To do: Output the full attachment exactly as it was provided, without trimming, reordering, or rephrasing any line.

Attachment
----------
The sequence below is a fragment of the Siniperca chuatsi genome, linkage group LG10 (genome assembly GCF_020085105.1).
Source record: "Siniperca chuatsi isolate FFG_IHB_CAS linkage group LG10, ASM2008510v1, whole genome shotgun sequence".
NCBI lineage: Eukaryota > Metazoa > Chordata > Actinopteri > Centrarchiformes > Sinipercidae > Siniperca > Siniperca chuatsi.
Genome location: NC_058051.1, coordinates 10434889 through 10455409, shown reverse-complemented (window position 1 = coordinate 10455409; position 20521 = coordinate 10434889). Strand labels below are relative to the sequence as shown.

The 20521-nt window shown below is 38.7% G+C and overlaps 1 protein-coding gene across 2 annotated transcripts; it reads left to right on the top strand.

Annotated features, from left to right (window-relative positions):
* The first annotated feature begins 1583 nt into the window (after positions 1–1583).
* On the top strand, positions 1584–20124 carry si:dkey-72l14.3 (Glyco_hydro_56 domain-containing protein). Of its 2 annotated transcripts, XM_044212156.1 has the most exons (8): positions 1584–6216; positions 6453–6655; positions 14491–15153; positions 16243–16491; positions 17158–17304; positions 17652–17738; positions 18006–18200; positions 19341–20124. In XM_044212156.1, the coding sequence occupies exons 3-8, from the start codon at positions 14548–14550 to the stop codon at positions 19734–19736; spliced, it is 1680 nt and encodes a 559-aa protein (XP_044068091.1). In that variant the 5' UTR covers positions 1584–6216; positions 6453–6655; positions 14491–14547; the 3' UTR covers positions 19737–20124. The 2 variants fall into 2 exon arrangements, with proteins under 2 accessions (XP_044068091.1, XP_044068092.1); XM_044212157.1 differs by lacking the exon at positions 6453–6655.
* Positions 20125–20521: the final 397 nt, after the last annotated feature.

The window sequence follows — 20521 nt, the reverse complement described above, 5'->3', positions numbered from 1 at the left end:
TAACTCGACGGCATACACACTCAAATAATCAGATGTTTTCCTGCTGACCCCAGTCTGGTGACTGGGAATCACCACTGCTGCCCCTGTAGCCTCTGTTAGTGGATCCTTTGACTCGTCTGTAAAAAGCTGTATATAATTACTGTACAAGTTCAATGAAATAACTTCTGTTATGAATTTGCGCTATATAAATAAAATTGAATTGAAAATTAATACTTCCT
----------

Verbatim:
The sequence below is a fragment of the Siniperca chuatsi genome, linkage group LG10 (genome assembly GCF_020085105.1).
Source record: "Siniperca chuatsi isolate FFG_IHB_CAS linkage group LG10, ASM2008510v1, whole genome shotgun sequence".
NCBI lineage: Eukaryota > Metazoa > Chordata > Actinopteri > Centrarchiformes > Sinipercidae > Siniperca > Siniperca chuatsi.
Genome location: NC_058051.1, coordinates 10434889 through 10455409, shown reverse-complemented (window position 1 = coordinate 10455409; position 20521 = coordinate 10434889). Strand labels below are relative to the sequence as shown.

The 20521-nt window shown below is 38.7% G+C and overlaps 1 protein-coding gene across 2 annotated transcripts; it reads left to right on the top strand.

Annotated features, from left to right (window-relative positions):
* The first annotated feature begins 1583 nt into the window (after positions 1–1583).
* On the top strand, positions 1584–20124 carry si:dkey-72l14.3 (Glyco_hydro_56 domain-containing protein). Of its 2 annotated transcripts, XM_044212156.1 has the most exons (8): positions 1584–6216; positions 6453–6655; positions 14491–15153; positions 16243–16491; positions 17158–17304; positions 17652–17738; positions 18006–18200; positions 19341–20124. In XM_044212156.1, the coding sequence occupies exons 3-8, from the start codon at positions 14548–14550 to the stop codon at positions 19734–19736; spliced, it is 1680 nt and encodes a 559-aa protein (XP_044068091.1). In that variant the 5' UTR covers positions 1584–6216; positions 6453–6655; positions 14491–14547; the 3' UTR covers positions 19737–20124. The 2 variants fall into 2 exon arrangements, with proteins under 2 accessions (XP_044068091.1, XP_044068092.1); XM_044212157.1 differs by lacking the exon at positions 6453–6655.
* Positions 20125–20521: the final 397 nt, after the last annotated feature.

The window sequence follows — 20521 nt, the reverse complement described above, 5'->3', positions numbered from 1 at the left end:
TAACTCGACGGCATACACACTCAAATAATCAGATGTTTTCCTGCTGACCCCAGTCTGGTGACTGGGAATCACCACTGCTGCCCCTGTAGCCTCTGTTAGTGGATCCTTTGACTCGTCTGTAAAAAGCTGTATATAATTACTGTACAAGTTCAATGAAATAACTTCTGTTATGAATTTGCGCTATATAAATAAAATTGAATTGAAAATTAATACTTCCT